Young Adults lead the church through Spark12
I cannot tell you how excited I got when I opened my feed reader this morning and saw the writeup on a young adult-led initiative in the United Methodist Church. At first I was excited that I’m friends with 3/4 of the leadership team…and then when I saw what they were doing, I realized I didn’t need to be biased towards my friends; their actions and project speaks for itself.
It’s called Spark12:
From the UMNS article: The United Methodist Church is taking a page from the tech startup world, and the resulting initiative enables young adults to be leaders in ministry.
Called Spark12, it is an incubator for social justice ministries developed and implemented by young adults. It is one way the denomination is working to develop principled Christian leaders, one of four areas of focus adopted by the 2008 General Conference, the church’s top legislative body.
From their website: Spark12 is designed to help to support the most promising ideas and individuals as they strive to bring innovative solutions to a world in need of transformation. Those selected as Spark12 fellows will receive funding. They will also have their ideas vetted by mentors with expertise in a related field and by peers eager to perfect the work of the team. Spiritual coaches will help them to remain grounded and oriented toward doing the most good. Our fellows will be challenged to refine their vision, learn how to express their goals, and be networked with people/organizations that might be inclined to support an idea like theirs.
We believe our process will allow participants of Spark12 to be more successful than if they had to go it alone. We suspect that their innovations will have a greater impact on more people more efficiently. We know that the world will be a better place when their spark is allowed to ignite.
Read the full article at UMNS here: Young adults lead social justice startups by Tita Parham.
As the Call To Action is (for better or for worse) moving us from boards who lead initiatives to grant-dispersing entities that support local or global ministry initiatives, it seems that the young adults are leading the church in modeling how such a move might look. Here’s how it works:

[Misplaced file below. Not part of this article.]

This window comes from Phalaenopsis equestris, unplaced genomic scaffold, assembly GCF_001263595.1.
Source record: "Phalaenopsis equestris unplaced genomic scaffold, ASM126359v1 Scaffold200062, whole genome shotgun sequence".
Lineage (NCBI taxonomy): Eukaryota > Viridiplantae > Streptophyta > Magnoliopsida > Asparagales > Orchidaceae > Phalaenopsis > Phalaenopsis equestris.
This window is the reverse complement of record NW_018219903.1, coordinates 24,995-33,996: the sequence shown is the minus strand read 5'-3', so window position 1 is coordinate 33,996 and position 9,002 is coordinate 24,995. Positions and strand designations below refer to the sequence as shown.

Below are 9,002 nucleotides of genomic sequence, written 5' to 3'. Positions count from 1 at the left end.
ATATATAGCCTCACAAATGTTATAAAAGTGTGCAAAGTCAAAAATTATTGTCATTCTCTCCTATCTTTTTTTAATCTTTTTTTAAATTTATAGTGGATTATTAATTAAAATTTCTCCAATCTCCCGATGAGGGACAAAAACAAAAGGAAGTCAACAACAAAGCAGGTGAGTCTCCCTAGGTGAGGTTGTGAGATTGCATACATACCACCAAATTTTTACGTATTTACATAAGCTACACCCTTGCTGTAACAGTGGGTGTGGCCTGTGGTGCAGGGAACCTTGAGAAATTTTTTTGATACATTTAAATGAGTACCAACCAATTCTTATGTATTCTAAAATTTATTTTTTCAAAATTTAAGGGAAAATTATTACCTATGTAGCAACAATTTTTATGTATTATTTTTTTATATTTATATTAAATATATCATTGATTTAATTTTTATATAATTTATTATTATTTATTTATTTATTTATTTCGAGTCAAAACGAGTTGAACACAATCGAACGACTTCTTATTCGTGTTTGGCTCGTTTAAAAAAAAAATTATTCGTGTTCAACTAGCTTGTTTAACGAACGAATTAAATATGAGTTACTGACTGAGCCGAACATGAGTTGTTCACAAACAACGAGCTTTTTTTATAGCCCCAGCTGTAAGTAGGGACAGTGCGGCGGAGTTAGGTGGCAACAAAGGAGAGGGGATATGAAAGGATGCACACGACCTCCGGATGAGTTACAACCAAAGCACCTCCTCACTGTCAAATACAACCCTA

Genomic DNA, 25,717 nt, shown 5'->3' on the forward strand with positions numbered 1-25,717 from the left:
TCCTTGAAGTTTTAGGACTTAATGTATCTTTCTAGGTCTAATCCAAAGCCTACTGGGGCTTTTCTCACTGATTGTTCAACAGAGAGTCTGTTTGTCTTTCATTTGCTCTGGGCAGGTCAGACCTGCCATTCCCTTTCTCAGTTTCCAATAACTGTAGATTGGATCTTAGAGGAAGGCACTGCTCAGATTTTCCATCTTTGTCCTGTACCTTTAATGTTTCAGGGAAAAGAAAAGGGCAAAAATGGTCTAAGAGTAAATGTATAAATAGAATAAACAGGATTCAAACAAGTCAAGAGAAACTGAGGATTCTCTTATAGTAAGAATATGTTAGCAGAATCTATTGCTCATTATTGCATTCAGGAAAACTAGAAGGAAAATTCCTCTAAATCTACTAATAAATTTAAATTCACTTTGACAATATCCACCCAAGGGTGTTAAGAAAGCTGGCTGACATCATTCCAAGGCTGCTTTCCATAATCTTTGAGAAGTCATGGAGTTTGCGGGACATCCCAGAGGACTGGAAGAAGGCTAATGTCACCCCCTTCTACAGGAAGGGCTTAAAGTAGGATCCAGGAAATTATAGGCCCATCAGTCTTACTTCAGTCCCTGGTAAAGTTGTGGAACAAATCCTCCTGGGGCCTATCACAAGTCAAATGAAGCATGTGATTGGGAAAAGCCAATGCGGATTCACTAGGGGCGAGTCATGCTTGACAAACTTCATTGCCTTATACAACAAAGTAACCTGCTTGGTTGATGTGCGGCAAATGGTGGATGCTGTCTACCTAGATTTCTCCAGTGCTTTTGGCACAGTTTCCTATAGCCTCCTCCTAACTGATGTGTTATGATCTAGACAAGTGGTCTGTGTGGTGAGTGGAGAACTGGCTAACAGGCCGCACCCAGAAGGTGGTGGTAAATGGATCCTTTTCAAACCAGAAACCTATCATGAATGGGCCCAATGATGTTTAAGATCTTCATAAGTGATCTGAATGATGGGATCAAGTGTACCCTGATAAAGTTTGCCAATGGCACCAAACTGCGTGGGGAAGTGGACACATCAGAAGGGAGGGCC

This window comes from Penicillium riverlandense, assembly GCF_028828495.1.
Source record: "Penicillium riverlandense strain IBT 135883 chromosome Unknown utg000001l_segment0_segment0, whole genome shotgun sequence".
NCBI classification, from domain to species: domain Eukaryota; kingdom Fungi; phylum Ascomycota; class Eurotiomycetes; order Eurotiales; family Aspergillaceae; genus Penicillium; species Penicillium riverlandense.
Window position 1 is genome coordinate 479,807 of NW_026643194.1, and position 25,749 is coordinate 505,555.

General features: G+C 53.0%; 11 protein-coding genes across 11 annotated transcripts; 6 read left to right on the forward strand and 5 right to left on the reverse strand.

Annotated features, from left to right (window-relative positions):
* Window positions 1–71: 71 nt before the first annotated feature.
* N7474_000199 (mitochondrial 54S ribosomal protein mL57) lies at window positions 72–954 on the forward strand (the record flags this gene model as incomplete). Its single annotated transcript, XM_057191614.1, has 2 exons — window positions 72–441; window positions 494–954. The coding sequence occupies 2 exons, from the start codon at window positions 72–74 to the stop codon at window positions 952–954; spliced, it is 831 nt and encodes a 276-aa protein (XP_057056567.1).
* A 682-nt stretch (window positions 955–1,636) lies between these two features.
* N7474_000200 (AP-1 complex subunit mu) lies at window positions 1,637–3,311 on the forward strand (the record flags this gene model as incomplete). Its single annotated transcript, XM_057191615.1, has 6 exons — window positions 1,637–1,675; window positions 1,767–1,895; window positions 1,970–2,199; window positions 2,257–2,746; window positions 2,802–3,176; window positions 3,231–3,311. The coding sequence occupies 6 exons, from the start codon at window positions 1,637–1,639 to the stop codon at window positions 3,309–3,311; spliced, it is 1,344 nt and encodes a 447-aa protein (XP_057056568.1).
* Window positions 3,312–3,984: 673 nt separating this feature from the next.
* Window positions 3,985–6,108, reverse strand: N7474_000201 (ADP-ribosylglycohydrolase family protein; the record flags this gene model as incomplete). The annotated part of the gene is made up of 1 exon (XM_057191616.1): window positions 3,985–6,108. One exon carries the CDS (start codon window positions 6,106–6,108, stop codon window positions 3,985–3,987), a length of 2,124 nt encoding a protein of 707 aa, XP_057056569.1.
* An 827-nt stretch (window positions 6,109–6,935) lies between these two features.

Teams of one to three young adults ages 18 to 35 will submit ministry proposals to an executive design team…as well as representatives from general agencies, profit and nonprofit advisers and young adults. The design team will determine which ministries they will fund during each cycle.
The young adults leading the ministries have 12 weeks to launch, using funding from various investors, including general agencies, local churches, existing ministries and individuals.
“Twelve weeks is just long enough for a young adult to take a semester off (from college or seminary) without penalty and long enough to get a foothold in a project,” Casperson said. Spark12 “is meant to be a catalyst — (to) create a good, solid foundation.”
The projects must be innovative, with a social justice focus. The motivation must be the team members’ response to their faith and the belief that God is calling them to undertake the ministry. Team members need not be candidates for ordained ministry.
Regarding the types of programs to be funded, Casperson said the design team has left that “deliberately open and deliberately vague” because they don’t want to limit ideas.
“The goal is making a difference in the world,” Casperson said. “The focus is to do something truly sustainable.”
Even though spark12 is not merely a grant-dispering group but is a full breadth of ministry support team, the spark12 approach does address many of my concerns with grant-dispersing entities:
- The Leadership and Design team represent a commitment to diversity. It’s really nice to not look across the table and see a bunch of white males like me.
- The scope of programs is “deliberately vague” to allow for the full spectrum of possibilities to be considered, not dismissed because they don’t fit into rigid outlines.
- The evaluators ARE young adults and ARE working with young adults so the evaluators have more in common with the applicants.
- Their approach to guidance is more about coaching than directing, more about supporting the internal strengths of the applicants and context than directing from top-down the direction. This is a shift becoming more popular in counseling, spiritual direction, and ministry consultants, and I’m glad to see it here as well.
I hope the Hacking Christianity community passes this on to social justice-lovin’ young adults who might take advantage of this and apply to be one of the first initiatives. Check out their website to apply (deadline is the end of June but seriously: get on it) or to donate to the cause.
Thoughts?(Photo credit: Screenshot of spark12.org, taken 1/23/2012, used under Fair Use) (Updated: updated blog post 1/23/2012 with corrected information per updated article by UMNS)